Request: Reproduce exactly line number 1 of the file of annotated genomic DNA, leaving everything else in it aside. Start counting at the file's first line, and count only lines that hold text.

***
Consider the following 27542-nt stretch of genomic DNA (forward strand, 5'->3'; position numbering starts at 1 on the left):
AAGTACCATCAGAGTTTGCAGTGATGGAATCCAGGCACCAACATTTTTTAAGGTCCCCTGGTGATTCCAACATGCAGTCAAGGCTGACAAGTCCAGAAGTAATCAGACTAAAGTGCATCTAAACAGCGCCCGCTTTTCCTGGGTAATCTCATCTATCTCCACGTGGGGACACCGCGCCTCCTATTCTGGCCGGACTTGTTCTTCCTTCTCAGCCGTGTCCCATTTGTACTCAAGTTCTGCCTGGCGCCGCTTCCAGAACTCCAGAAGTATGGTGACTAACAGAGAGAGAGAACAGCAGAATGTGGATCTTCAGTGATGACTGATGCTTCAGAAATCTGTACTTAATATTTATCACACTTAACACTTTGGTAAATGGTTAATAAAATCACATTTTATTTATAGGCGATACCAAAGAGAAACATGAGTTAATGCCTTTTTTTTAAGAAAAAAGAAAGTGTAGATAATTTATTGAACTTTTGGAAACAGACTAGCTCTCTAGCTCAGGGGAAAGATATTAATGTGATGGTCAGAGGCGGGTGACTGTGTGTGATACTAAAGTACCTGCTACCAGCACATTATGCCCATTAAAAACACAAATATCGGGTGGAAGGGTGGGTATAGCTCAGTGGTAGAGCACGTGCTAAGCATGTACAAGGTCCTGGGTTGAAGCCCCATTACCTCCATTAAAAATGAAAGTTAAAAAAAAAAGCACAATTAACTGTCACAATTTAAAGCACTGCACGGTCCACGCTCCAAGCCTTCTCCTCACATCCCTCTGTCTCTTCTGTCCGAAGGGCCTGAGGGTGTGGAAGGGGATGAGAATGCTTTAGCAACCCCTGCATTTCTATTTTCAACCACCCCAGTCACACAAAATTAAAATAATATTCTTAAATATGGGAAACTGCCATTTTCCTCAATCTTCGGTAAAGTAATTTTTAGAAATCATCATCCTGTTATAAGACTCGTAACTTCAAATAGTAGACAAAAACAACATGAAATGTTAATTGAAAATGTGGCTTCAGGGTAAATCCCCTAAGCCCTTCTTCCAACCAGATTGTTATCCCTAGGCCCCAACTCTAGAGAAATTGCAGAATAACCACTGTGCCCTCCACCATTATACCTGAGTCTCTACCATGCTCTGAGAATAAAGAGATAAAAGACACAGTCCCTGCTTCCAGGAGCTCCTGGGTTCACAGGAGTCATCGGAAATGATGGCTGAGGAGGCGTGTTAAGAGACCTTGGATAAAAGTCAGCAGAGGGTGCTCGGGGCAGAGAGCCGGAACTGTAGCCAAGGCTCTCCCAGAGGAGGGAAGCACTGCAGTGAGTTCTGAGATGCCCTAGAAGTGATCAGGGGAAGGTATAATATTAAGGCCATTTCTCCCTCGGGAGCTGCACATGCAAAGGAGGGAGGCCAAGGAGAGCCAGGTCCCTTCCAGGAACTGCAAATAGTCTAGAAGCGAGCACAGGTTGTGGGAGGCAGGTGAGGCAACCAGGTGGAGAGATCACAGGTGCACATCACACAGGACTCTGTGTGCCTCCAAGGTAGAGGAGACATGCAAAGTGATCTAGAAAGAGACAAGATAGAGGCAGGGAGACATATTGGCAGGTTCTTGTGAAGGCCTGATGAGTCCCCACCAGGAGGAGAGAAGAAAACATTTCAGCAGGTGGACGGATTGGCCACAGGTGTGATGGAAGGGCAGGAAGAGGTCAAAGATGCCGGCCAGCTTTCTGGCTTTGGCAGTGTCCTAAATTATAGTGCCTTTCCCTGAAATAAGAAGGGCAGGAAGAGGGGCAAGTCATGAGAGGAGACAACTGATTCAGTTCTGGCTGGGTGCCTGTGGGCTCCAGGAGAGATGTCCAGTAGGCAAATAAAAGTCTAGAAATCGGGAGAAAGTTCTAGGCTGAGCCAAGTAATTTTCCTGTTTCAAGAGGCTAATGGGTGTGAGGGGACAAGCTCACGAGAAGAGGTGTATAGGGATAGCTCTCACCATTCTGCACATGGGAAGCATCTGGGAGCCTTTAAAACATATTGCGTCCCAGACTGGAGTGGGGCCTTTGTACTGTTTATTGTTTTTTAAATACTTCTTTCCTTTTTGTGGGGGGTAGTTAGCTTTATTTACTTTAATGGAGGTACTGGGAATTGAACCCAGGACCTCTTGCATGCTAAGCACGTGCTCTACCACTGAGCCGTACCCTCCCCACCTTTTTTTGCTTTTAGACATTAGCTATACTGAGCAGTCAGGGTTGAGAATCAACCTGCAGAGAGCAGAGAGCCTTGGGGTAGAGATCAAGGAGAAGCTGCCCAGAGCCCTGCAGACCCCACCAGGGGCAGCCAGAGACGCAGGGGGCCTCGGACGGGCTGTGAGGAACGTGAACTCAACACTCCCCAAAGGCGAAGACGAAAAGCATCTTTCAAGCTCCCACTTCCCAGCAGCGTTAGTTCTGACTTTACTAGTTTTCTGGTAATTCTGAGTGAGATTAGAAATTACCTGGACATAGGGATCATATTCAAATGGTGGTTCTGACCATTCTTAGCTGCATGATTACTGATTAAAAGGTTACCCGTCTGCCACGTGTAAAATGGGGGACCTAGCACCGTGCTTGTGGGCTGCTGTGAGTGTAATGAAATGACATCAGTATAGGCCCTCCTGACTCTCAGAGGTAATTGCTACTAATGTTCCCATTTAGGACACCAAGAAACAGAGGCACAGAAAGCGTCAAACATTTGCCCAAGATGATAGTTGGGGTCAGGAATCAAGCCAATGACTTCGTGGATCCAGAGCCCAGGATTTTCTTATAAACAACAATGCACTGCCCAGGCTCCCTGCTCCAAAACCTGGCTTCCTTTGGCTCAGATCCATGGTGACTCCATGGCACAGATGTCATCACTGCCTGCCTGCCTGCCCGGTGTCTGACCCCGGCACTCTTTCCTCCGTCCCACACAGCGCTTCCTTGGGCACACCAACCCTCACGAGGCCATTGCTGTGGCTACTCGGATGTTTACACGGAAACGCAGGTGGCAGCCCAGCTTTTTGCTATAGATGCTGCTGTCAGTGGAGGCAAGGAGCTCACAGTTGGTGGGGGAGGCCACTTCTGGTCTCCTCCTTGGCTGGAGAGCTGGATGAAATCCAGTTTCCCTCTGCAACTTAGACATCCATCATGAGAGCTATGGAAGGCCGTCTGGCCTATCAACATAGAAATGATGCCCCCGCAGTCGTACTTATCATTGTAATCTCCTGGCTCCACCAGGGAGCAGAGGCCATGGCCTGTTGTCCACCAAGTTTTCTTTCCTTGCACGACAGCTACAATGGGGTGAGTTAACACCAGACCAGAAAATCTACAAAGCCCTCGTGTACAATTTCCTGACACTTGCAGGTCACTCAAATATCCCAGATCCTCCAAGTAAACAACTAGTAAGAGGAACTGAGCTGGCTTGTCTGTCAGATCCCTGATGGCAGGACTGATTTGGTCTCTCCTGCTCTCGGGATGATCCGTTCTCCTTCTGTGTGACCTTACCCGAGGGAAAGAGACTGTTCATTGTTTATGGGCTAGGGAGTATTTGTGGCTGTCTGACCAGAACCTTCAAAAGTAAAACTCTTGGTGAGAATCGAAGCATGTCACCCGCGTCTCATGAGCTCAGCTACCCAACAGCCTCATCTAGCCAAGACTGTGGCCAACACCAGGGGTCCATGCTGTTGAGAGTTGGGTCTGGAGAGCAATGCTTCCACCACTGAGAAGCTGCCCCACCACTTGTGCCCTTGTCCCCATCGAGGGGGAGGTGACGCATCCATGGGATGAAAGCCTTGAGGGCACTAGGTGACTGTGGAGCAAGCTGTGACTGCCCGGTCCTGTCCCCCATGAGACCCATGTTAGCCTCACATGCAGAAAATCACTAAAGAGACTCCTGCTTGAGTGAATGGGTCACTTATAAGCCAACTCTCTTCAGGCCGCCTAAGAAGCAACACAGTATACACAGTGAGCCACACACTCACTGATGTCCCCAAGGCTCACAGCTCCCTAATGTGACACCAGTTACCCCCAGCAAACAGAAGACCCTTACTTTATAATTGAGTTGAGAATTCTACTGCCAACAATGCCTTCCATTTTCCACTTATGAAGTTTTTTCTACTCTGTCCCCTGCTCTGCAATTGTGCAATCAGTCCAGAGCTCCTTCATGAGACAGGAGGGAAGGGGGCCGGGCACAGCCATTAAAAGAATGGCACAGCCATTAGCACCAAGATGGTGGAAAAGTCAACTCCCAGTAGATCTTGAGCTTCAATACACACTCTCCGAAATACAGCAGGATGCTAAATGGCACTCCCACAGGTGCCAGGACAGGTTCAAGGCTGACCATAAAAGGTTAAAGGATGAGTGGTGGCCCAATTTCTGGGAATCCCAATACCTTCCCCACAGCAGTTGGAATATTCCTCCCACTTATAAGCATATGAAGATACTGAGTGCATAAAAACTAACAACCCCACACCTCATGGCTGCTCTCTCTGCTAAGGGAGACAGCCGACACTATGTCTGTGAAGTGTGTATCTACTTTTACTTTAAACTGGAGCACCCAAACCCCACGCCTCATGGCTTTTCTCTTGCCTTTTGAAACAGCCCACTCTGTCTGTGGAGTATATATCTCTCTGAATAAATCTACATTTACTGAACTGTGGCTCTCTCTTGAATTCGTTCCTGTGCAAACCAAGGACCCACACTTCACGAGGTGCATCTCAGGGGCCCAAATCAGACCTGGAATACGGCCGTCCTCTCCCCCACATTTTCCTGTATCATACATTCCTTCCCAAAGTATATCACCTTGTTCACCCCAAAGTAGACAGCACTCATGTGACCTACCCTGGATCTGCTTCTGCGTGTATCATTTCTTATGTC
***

Consider the following 27542-nt stretch of genomic DNA (forward strand, 5'->3'; position numbering starts at 1 on the left):